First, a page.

What Reasons Can Lead A Married Couple To Divorce?

couple arguing about divorce

In the United States, nearly half of all marriages lead to divorce. While the divorce rate has steadily decreased over the past decade, the divorce rate has actually increased for couples aged 50 and higher. Younger generations are not generally not marrying as much as previous generations. But what are the reasons that so many married couples decide to turn to divorce? To find out, continue reading or contact one of our Mansfield, MA Divorce Issues Lawyers today for quality legal counseling.


According to several polls among divorcing couples, the main cited reason for divorce was lack of commitment. This is a general issue that can lead to many other problems within a marriage. Lack of commitment doesn’t just refer to one spouse cheating on the other. This could also be showcased by a spouse avoiding working through relationship issues or financial issues. If one spouse is more invested in a marriage than the other spouse, then there’s a likely chance that the relationship will eventually fail.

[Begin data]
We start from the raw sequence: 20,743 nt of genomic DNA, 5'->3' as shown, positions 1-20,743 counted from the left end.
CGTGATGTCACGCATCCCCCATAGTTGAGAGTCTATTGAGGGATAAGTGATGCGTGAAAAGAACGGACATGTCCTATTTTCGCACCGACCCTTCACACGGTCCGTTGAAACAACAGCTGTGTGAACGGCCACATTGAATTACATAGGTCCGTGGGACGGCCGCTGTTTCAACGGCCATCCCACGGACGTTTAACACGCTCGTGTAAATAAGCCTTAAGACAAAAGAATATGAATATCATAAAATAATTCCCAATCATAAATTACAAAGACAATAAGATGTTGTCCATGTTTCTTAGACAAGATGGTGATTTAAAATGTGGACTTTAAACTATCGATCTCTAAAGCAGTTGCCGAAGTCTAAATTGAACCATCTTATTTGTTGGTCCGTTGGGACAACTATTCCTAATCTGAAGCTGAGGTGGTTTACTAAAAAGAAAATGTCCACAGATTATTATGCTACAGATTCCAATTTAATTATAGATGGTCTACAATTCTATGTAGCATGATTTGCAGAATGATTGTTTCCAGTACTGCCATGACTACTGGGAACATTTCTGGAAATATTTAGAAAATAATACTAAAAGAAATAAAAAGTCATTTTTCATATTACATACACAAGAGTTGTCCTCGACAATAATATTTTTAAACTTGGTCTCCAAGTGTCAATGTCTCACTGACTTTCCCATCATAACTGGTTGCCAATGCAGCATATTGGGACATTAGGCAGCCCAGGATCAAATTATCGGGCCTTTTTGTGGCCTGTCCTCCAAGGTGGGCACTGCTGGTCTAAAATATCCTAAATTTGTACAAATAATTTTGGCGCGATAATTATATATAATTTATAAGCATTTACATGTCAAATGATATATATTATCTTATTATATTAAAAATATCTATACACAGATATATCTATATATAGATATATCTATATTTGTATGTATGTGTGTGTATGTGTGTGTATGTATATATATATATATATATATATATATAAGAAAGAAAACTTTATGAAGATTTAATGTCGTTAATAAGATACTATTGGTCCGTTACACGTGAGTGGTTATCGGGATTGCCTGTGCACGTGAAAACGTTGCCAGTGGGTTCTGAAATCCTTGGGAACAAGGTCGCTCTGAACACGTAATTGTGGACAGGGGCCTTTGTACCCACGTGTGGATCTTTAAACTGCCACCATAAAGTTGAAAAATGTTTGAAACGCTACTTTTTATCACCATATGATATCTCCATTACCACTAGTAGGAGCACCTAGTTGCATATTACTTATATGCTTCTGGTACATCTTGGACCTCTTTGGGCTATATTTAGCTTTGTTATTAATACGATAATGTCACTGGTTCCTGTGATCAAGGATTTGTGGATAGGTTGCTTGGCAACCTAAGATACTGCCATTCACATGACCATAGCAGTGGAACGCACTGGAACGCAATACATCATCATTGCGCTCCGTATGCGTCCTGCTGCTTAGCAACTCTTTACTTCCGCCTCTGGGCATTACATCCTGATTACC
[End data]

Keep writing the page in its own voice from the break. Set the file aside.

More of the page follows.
The second most frequent reason for divorce is incompatibility or growing apart, which could also lead to communication issues. This is especially common for couples who get married at a young age because there’s a higher chance of them naturally growing apart as the marriage progresses. Married couples might realize they’re incompatible if they are constantly arguing or if their partner has different values. Nobody wants to be incessantly fighting in their own house, so couples might divorce if they can’t work through their differences.


There are many other reasons that a couple might turn to divorce. Most divorces nowadays are no-fault or uncontested, meaning both spouses agree that divorce is the best option for them. However, Massachusetts allows fault-based or contested divorces, which is when one spouse blames the other for the marriage failing. Fault-based divorces need to be handled in the courtroom, usually through litigation.

Grounds for a fault-based divorce include infidelity, abandonment, abuse, impotence, substance addiction, neglect, and imprisonment. Among these, adultery and abuse (either verbal, emotional, or physical) are the most frequently cited causes of fault-based divorces. Many couples still decide to file no-fault divorce even if their spouse is guilty of any of the grounds for a fault-based divorce. Most people don’t want to expand their pain by fighting their spouse in court, which can be an inconvenient and sometimes embarrassing process.

Are you considering divorce after reading this blog? The Law Offices of Cynthia L. Hanley is here to provide compassionate legal counseling to guide you through this difficult process. Contact us today for an initial consultation.